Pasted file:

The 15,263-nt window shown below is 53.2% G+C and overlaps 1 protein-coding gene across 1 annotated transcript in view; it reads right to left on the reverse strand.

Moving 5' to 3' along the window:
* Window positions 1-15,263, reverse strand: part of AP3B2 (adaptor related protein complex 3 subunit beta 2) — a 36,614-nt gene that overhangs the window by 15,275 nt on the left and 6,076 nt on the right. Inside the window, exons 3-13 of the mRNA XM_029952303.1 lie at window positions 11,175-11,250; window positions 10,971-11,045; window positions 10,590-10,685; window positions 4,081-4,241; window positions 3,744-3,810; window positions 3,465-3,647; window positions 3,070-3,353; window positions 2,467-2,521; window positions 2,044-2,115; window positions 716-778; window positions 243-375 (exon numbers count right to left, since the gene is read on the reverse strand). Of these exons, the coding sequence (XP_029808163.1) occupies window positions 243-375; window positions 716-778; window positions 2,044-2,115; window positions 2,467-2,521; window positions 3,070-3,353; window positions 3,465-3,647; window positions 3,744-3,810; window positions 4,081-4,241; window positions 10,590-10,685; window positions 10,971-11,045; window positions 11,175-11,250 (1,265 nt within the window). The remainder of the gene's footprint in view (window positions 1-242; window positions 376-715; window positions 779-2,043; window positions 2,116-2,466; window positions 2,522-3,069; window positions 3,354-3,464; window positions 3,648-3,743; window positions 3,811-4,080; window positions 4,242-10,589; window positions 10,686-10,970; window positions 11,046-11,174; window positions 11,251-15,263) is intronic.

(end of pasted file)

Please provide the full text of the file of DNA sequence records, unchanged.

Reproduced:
The 15,263-nt window shown below is 53.2% G+C and overlaps 1 protein-coding gene across 1 annotated transcript in view; it reads right to left on the reverse strand.

Moving 5' to 3' along the window:
* Window positions 1-15,263, reverse strand: part of AP3B2 (adaptor related protein complex 3 subunit beta 2) — a 36,614-nt gene that overhangs the window by 15,275 nt on the left and 6,076 nt on the right. Inside the window, exons 3-13 of the mRNA XM_029952303.1 lie at window positions 11,175-11,250; window positions 10,971-11,045; window positions 10,590-10,685; window positions 4,081-4,241; window positions 3,744-3,810; window positions 3,465-3,647; window positions 3,070-3,353; window positions 2,467-2,521; window positions 2,044-2,115; window positions 716-778; window positions 243-375 (exon numbers count right to left, since the gene is read on the reverse strand). Of these exons, the coding sequence (XP_029808163.1) occupies window positions 243-375; window positions 716-778; window positions 2,044-2,115; window positions 2,467-2,521; window positions 3,070-3,353; window positions 3,465-3,647; window positions 3,744-3,810; window positions 4,081-4,241; window positions 10,590-10,685; window positions 10,971-11,045; window positions 11,175-11,250 (1,265 nt within the window). The remainder of the gene's footprint in view (window positions 1-242; window positions 376-715; window positions 779-2,043; window positions 2,116-2,466; window positions 2,522-3,069; window positions 3,354-3,464; window positions 3,648-3,743; window positions 3,811-4,080; window positions 4,242-10,589; window positions 10,686-10,970; window positions 11,046-11,174; window positions 11,251-15,263) is intronic.